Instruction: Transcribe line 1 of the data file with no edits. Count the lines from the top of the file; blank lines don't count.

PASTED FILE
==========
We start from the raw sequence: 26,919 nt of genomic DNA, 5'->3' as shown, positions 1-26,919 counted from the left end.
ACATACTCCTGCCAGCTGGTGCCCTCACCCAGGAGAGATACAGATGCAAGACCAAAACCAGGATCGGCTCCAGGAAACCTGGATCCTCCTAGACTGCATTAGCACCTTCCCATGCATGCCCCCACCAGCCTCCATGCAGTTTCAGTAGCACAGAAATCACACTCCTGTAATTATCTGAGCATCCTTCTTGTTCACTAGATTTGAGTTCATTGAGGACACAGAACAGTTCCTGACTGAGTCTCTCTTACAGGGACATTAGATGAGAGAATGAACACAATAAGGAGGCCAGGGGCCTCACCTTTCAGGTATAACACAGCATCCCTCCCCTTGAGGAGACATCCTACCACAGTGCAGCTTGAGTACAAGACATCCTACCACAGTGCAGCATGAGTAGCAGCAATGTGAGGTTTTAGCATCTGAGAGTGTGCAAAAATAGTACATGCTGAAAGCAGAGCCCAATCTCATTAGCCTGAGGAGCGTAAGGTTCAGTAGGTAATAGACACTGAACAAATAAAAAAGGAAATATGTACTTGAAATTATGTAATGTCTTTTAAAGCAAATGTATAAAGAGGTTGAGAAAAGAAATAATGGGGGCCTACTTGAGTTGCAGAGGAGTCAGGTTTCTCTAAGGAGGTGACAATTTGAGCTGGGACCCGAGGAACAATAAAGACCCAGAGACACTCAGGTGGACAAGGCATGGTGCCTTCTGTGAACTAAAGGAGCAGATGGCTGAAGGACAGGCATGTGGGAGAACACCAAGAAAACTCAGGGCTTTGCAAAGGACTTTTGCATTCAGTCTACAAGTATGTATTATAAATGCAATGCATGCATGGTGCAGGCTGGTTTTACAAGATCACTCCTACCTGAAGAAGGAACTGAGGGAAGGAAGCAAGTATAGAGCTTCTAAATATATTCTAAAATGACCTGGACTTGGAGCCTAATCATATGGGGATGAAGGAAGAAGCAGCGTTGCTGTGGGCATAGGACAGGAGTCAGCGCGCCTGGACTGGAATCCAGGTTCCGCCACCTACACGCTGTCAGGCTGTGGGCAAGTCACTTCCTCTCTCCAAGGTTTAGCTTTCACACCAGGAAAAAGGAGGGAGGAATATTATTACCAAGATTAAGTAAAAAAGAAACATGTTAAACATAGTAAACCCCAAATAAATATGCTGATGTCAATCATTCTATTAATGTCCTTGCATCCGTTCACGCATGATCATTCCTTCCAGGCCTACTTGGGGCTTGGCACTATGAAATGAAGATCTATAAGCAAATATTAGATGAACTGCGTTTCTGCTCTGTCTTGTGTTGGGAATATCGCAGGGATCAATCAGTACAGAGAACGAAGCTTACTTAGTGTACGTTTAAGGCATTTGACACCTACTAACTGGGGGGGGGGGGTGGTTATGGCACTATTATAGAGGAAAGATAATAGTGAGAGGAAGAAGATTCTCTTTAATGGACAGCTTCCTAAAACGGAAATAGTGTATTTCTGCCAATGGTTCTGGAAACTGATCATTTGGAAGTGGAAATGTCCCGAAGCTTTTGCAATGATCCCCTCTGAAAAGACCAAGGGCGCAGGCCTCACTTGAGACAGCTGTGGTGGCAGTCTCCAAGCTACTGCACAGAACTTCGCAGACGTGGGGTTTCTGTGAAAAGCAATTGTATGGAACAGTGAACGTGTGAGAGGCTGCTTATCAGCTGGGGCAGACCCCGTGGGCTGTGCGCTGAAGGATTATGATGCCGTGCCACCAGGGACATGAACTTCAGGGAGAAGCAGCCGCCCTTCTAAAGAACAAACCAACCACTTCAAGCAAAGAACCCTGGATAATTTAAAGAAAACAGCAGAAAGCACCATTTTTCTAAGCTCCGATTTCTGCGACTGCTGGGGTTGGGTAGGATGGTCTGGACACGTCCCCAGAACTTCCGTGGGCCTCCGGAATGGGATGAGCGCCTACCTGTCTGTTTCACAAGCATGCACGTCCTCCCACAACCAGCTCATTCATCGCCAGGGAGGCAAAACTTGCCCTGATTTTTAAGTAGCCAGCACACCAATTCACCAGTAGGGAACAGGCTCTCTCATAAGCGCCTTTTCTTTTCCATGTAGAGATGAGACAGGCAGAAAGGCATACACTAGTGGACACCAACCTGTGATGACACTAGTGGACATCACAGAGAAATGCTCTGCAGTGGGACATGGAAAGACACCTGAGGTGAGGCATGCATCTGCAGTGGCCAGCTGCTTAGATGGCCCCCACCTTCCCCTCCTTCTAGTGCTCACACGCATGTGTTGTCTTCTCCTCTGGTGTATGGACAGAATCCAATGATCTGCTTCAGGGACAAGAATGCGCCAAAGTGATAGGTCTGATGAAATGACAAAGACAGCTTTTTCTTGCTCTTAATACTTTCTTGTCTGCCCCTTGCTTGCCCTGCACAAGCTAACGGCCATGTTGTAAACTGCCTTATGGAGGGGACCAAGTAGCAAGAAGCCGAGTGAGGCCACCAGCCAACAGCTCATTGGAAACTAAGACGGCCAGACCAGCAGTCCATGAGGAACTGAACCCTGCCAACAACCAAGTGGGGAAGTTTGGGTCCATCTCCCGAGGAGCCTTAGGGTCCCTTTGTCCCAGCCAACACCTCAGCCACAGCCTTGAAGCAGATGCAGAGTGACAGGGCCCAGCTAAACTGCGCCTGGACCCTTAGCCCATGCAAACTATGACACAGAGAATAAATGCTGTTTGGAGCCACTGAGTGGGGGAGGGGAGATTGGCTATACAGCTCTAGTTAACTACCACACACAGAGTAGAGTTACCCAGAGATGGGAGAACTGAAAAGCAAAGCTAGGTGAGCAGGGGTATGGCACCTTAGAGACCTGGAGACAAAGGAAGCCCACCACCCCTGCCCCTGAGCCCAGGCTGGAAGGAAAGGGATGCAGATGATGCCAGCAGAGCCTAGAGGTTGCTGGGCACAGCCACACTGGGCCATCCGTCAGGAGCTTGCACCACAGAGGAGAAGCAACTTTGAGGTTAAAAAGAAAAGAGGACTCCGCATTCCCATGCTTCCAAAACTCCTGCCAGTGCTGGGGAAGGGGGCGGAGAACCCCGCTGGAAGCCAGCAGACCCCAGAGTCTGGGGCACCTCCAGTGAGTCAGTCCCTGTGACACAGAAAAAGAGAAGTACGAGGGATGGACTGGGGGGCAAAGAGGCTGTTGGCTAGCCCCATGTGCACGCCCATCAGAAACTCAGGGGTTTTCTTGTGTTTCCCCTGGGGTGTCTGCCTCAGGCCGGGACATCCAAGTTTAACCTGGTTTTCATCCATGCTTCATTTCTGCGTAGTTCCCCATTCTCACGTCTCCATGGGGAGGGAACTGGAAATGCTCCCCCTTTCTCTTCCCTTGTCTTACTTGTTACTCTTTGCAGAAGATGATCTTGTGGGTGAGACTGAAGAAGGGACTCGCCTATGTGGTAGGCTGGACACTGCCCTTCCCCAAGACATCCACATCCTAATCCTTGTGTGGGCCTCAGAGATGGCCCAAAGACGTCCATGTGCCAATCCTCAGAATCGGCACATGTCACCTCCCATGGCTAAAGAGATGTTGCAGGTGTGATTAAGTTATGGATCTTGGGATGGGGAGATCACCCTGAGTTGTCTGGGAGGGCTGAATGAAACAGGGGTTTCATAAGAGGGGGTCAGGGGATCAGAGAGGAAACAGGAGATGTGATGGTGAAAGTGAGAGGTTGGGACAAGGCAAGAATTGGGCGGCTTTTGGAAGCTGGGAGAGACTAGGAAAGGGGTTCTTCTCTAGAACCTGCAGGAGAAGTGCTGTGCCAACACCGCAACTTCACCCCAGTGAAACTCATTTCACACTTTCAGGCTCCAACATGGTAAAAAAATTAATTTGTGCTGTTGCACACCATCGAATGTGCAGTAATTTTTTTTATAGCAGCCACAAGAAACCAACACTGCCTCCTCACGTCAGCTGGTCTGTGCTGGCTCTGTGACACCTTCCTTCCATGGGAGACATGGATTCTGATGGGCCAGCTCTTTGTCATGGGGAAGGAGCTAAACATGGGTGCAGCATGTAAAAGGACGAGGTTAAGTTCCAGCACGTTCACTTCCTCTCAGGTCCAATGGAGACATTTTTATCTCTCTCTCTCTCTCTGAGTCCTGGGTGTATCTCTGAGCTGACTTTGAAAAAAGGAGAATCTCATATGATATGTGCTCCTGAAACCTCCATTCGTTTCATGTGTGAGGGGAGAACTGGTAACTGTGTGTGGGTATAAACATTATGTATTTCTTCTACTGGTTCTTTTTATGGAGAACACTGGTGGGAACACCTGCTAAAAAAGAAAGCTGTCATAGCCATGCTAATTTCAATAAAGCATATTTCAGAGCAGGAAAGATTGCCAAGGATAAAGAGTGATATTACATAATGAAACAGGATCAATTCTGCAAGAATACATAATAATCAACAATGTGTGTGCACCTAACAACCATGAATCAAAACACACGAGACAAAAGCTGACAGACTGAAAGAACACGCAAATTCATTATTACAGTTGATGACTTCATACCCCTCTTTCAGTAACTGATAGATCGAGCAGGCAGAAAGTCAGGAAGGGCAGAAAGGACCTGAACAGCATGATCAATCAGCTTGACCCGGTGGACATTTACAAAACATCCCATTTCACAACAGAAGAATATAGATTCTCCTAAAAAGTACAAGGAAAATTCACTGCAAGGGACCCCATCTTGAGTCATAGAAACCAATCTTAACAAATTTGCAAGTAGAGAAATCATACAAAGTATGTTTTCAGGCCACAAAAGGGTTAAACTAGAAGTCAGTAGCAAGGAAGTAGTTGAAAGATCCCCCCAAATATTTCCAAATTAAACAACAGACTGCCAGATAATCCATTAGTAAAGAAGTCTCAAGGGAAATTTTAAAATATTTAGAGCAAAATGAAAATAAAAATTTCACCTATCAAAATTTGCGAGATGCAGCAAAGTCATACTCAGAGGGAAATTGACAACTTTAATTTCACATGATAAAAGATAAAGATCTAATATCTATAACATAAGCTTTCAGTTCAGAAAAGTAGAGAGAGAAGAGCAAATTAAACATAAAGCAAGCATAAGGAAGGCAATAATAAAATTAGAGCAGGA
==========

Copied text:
We start from the raw sequence: 26,919 nt of genomic DNA, 5'->3' as shown, positions 1-26,919 counted from the left end.